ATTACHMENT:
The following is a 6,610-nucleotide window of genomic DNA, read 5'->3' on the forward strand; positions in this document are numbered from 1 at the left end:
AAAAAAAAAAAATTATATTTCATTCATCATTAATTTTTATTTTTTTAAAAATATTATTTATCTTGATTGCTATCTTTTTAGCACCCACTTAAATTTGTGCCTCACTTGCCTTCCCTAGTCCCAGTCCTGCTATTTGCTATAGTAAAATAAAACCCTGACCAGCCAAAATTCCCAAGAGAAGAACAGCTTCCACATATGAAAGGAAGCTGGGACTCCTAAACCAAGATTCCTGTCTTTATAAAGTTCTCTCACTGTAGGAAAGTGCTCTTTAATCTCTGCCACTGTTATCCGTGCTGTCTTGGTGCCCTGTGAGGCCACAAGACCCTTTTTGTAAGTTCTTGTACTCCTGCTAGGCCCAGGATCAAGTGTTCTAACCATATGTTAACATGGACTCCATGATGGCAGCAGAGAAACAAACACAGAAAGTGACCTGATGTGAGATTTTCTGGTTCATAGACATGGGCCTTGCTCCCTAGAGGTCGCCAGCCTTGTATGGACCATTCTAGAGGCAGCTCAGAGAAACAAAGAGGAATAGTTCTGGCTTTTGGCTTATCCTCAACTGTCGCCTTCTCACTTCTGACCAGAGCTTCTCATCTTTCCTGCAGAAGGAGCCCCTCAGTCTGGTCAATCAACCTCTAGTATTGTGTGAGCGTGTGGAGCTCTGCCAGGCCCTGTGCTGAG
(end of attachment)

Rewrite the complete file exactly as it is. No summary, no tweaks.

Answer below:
The following is a 6,610-nucleotide window of genomic DNA, read 5'->3' on the forward strand; positions in this document are numbered from 1 at the left end:
AAAAAAAAAAAATTATATTTCATTCATCATTAATTTTTATTTTTTTAAAAATATTATTTATCTTGATTGCTATCTTTTTAGCACCCACTTAAATTTGTGCCTCACTTGCCTTCCCTAGTCCCAGTCCTGCTATTTGCTATAGTAAAATAAAACCCTGACCAGCCAAAATTCCCAAGAGAAGAACAGCTTCCACATATGAAAGGAAGCTGGGACTCCTAAACCAAGATTCCTGTCTTTATAAAGTTCTCTCACTGTAGGAAAGTGCTCTTTAATCTCTGCCACTGTTATCCGTGCTGTCTTGGTGCCCTGTGAGGCCACAAGACCCTTTTTGTAAGTTCTTGTACTCCTGCTAGGCCCAGGATCAAGTGTTCTAACCATATGTTAACATGGACTCCATGATGGCAGCAGAGAAACAAACACAGAAAGTGACCTGATGTGAGATTTTCTGGTTCATAGACATGGGCCTTGCTCCCTAGAGGTCGCCAGCCTTGTATGGACCATTCTAGAGGCAGCTCAGAGAAACAAAGAGGAATAGTTCTGGCTTTTGGCTTATCCTCAACTGTCGCCTTCTCACTTCTGACCAGAGCTTCTCATCTTTCCTGCAGAAGGAGCCCCTCAGTCTGGTCAATCAACCTCTAGTATTGTGTGAGCGTGTGGAGCTCTGCCAGGCCCTGTGCTGAG